Panera stays positive after first quarter
by Eric Schroeder
Net income at Panera in the first quarter was up 21 percent from the same period a year ago.
ST. LOUIS — Saying the “power of our plan is evident in our business results,” Ron Shaich, chairman and CEO of Panera Bread Co., spoke positively of the progress being made at the St. Louis-based bakery cafe chain ahead of its pending acquisition by JAB BV.
Net income at Panera in the first quarter ended March 28 was $42,494,000, equal to $1.89 per share on the common stock, up 21 percent from $35,088,000, or $1.46 per share, in the same period a year ago. Revenues also improved, increasing 6 percent to $727,633,000 from $685,153,000.
|Ron Shaich, chairman and CEO of Panera Bread
“Over the last five years, we have developed and executed a powerful strategic plan to be a better competitive alternative with expanded runways for growth,” Shaich said. “The themes we have bet on — digital, clean food, loyalty, delivery and new formats for growth — are shaping the restaurant industry today. Outside the big three pizza players, Panera is leading the industry in digital, with 26 percent of sales now digital. We are the first and only national restaurant chain with a 100 percent clean menu. Our loyalty program is the largest in the industry at 25 million members with half our transactions through the program. And our omni-channel approach leads the industry, with delivery now available in 24 percent of the system and catering sales growing 11 percent.”
A day before its earnings release, Panera announced it expects to add more than 10,000 in-cafe and delivery driver jobs system-wide as it expands delivery service to 35 percent to 40 percent of its bakery cafes by the end of 2017. At the beginning of the year, delivery service was available in about 15 percent of the company’s more than 2,000 locations.
During the first quarter, company-owned comparable bakery cafe sales increased 5.3 percent, franchise-operated comparable bakery cafe sales increased 0.3 percent and system-wide comparable bakery cafe sales increased 2.6 percent, and Shaich said Panera’s comps outperformed the Black Box all-industry composite by 690 basis points.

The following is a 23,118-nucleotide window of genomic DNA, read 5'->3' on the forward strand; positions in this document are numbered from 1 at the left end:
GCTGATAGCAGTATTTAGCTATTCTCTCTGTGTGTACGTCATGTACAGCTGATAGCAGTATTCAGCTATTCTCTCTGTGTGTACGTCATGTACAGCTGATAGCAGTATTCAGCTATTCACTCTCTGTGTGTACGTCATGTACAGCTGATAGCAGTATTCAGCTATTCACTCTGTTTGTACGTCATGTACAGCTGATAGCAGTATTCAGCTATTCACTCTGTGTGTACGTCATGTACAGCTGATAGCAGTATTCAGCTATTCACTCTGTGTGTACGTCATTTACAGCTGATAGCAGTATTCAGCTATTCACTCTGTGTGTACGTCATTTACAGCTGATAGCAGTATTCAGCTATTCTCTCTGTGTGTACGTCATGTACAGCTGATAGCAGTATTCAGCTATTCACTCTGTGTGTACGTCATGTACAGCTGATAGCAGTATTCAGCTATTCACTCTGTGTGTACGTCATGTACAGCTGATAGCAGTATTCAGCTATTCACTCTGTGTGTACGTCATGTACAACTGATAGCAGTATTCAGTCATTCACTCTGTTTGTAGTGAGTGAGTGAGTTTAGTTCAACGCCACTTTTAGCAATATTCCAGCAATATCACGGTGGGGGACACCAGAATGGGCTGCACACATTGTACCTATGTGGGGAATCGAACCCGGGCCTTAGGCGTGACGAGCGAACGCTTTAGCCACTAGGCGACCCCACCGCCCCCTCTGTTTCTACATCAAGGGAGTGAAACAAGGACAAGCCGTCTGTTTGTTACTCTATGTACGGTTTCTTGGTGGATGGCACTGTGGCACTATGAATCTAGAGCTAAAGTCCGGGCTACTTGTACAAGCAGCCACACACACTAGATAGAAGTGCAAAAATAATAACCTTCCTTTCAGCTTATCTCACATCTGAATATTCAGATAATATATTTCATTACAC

“With peak investments and significant scale behind us, our year-over-year growth in GAAP e.p.s. was up 30 percent, and non-GAAP e.p.s. was up 17 percent in Q1, our best quarter in four years, which is further evidence that we have reached an inflection point in our transformation,” he said.
On April 4, JAB BV, an investment arm of the JAB Holding Co., entered into an agreement to acquire Panera for approximately $7.5 billion. Upon completion, the acquisition will add to JAB’s growing global roster of bakery cafe chains that also include Caribou Coffee, Einstein Noah, Espresso House, Krispy Kreme Doughnuts, and Peet’s Coffee and Tea.
Under the agreement, JAB will acquire Panera for $315 per share in cash and the assumption of $340 million in debt. The transaction has been approved by Panera’s board of directors and is expected to close in the third quarter of 2017, at which point Panera would become a private company.
“As this may be the last quarter in which we report as a public company, I would like to thank our shareholders and the financial community for their support of Panera, and me personally, over our more than two decades as a public company,” Shaich said. “Know that your support of our approach to building value over the long term and our efforts to truly serve all stakeholders has enabled Panera to be the best-performing restaurant stock when measured over the last 20 years.
“Specifically, all of us at Panera are so very pleased we have been able to deliver for our long-term shareholders, generating annualized returns of 26 percent from April 18, 1997, to April 24, 2017.”